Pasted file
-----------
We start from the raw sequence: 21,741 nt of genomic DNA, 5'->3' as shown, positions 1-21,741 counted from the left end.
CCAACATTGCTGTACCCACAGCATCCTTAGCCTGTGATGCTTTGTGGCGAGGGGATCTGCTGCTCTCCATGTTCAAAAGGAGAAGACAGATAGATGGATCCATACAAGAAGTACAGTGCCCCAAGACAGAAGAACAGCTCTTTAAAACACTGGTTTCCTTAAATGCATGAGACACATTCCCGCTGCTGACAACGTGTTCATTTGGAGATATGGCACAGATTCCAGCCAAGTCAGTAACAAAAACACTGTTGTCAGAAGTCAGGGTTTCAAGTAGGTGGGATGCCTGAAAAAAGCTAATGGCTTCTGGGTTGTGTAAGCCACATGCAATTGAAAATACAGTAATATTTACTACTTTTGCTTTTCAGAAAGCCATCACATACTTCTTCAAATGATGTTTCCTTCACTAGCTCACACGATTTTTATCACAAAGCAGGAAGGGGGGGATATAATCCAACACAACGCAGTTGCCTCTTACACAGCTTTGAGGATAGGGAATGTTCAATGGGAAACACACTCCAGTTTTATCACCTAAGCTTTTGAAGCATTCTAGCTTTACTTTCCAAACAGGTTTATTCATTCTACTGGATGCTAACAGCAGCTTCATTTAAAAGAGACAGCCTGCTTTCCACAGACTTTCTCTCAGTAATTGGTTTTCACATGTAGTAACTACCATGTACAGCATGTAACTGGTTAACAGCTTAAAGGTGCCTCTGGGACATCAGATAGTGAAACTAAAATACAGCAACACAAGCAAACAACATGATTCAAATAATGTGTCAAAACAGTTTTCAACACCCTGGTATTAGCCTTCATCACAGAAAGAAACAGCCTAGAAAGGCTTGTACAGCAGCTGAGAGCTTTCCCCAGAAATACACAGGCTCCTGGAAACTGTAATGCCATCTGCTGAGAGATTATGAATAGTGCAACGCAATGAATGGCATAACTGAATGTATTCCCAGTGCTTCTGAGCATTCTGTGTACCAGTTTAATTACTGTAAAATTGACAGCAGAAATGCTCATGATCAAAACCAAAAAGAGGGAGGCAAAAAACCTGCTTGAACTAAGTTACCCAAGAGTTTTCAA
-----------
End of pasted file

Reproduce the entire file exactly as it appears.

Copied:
We start from the raw sequence: 21,741 nt of genomic DNA, 5'->3' as shown, positions 1-21,741 counted from the left end.
CCAACATTGCTGTACCCACAGCATCCTTAGCCTGTGATGCTTTGTGGCGAGGGGATCTGCTGCTCTCCATGTTCAAAAGGAGAAGACAGATAGATGGATCCATACAAGAAGTACAGTGCCCCAAGACAGAAGAACAGCTCTTTAAAACACTGGTTTCCTTAAATGCATGAGACACATTCCCGCTGCTGACAACGTGTTCATTTGGAGATATGGCACAGATTCCAGCCAAGTCAGTAACAAAAACACTGTTGTCAGAAGTCAGGGTTTCAAGTAGGTGGGATGCCTGAAAAAAGCTAATGGCTTCTGGGTTGTGTAAGCCACATGCAATTGAAAATACAGTAATATTTACTACTTTTGCTTTTCAGAAAGCCATCACATACTTCTTCAAATGATGTTTCCTTCACTAGCTCACACGATTTTTATCACAAAGCAGGAAGGGGGGGATATAATCCAACACAACGCAGTTGCCTCTTACACAGCTTTGAGGATAGGGAATGTTCAATGGGAAACACACTCCAGTTTTATCACCTAAGCTTTTGAAGCATTCTAGCTTTACTTTCCAAACAGGTTTATTCATTCTACTGGATGCTAACAGCAGCTTCATTTAAAAGAGACAGCCTGCTTTCCACAGACTTTCTCTCAGTAATTGGTTTTCACATGTAGTAACTACCATGTACAGCATGTAACTGGTTAACAGCTTAAAGGTGCCTCTGGGACATCAGATAGTGAAACTAAAATACAGCAACACAAGCAAACAACATGATTCAAATAATGTGTCAAAACAGTTTTCAACACCCTGGTATTAGCCTTCATCACAGAAAGAAACAGCCTAGAAAGGCTTGTACAGCAGCTGAGAGCTTTCCCCAGAAATACACAGGCTCCTGGAAACTGTAATGCCATCTGCTGAGAGATTATGAATAGTGCAACGCAATGAATGGCATAACTGAATGTATTCCCAGTGCTTCTGAGCATTCTGTGTACCAGTTTAATTACTGTAAAATTGACAGCAGAAATGCTCATGATCAAAACCAAAAAGAGGGAGGCAAAAAACCTGCTTGAACTAAGTTACCCAAGAGTTTTCAA